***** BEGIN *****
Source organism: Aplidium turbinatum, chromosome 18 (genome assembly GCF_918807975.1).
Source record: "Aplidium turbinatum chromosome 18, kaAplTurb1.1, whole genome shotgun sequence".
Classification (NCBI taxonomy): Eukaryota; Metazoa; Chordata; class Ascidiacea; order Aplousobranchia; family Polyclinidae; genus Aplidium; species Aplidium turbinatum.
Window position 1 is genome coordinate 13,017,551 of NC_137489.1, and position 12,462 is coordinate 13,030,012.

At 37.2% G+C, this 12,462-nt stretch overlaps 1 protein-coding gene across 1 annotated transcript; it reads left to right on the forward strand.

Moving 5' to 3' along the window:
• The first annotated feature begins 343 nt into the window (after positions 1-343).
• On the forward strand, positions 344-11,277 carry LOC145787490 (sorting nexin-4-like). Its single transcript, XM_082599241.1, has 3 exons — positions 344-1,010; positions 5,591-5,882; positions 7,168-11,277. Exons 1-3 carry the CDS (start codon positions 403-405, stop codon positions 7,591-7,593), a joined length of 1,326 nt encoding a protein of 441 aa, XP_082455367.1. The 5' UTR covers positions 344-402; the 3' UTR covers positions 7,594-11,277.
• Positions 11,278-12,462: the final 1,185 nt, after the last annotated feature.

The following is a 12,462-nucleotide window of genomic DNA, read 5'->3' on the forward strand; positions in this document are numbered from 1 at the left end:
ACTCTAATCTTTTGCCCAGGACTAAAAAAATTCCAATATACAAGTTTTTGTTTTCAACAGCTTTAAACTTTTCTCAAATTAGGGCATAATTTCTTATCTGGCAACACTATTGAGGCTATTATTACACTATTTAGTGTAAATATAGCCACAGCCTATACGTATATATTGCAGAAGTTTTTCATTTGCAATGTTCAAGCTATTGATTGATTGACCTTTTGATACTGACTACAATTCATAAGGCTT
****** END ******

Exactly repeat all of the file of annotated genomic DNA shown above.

Source organism: Aplidium turbinatum, chromosome 18 (genome assembly GCF_918807975.1).
Source record: "Aplidium turbinatum chromosome 18, kaAplTurb1.1, whole genome shotgun sequence".
Classification (NCBI taxonomy): Eukaryota; Metazoa; Chordata; class Ascidiacea; order Aplousobranchia; family Polyclinidae; genus Aplidium; species Aplidium turbinatum.
Window position 1 is genome coordinate 13,017,551 of NC_137489.1, and position 12,462 is coordinate 13,030,012.

At 37.2% G+C, this 12,462-nt stretch overlaps 1 protein-coding gene across 1 annotated transcript; it reads left to right on the forward strand.

Moving 5' to 3' along the window:
• The first annotated feature begins 343 nt into the window (after positions 1-343).
• On the forward strand, positions 344-11,277 carry LOC145787490 (sorting nexin-4-like). Its single transcript, XM_082599241.1, has 3 exons — positions 344-1,010; positions 5,591-5,882; positions 7,168-11,277. Exons 1-3 carry the CDS (start codon positions 403-405, stop codon positions 7,591-7,593), a joined length of 1,326 nt encoding a protein of 441 aa, XP_082455367.1. The 5' UTR covers positions 344-402; the 3' UTR covers positions 7,594-11,277.
• Positions 11,278-12,462: the final 1,185 nt, after the last annotated feature.

The following is a 12,462-nucleotide window of genomic DNA, read 5'->3' on the forward strand; positions in this document are numbered from 1 at the left end:
ACTCTAATCTTTTGCCCAGGACTAAAAAAATTCCAATATACAAGTTTTTGTTTTCAACAGCTTTAAACTTTTCTCAAATTAGGGCATAATTTCTTATCTGGCAACACTATTGAGGCTATTATTACACTATTTAGTGTAAATATAGCCACAGCCTATACGTATATATTGCAGAAGTTTTTCATTTGCAATGTTCAAGCTATTGATTGATTGACCTTTTGATACTGACTACAATTCATAAGGCTT